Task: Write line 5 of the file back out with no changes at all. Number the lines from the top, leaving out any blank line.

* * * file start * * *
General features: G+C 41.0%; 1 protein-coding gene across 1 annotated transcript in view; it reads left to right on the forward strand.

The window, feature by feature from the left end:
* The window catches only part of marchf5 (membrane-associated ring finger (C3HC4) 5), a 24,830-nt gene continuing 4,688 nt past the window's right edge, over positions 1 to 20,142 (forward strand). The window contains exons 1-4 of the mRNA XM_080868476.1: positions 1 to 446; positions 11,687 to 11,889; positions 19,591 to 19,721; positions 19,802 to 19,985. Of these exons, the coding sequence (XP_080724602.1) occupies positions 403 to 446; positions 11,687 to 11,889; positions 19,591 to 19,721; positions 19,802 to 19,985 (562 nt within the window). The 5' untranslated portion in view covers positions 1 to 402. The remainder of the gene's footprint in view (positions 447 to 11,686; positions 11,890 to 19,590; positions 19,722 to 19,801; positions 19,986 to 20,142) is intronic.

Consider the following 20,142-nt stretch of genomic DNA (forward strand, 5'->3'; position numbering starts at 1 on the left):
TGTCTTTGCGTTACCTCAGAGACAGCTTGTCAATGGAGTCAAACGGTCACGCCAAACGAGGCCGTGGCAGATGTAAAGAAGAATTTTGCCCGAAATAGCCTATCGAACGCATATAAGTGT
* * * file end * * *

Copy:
TGTCTTTGCGTTACCTCAGAGACAGCTTGTCAATGGAGTCAAACGGTCACGCCAAACGAGGCCGTGGCAGATGTAAAGAAGAATTTTGCCCGAAATAGCCTATCGAACGCATATAAGTGT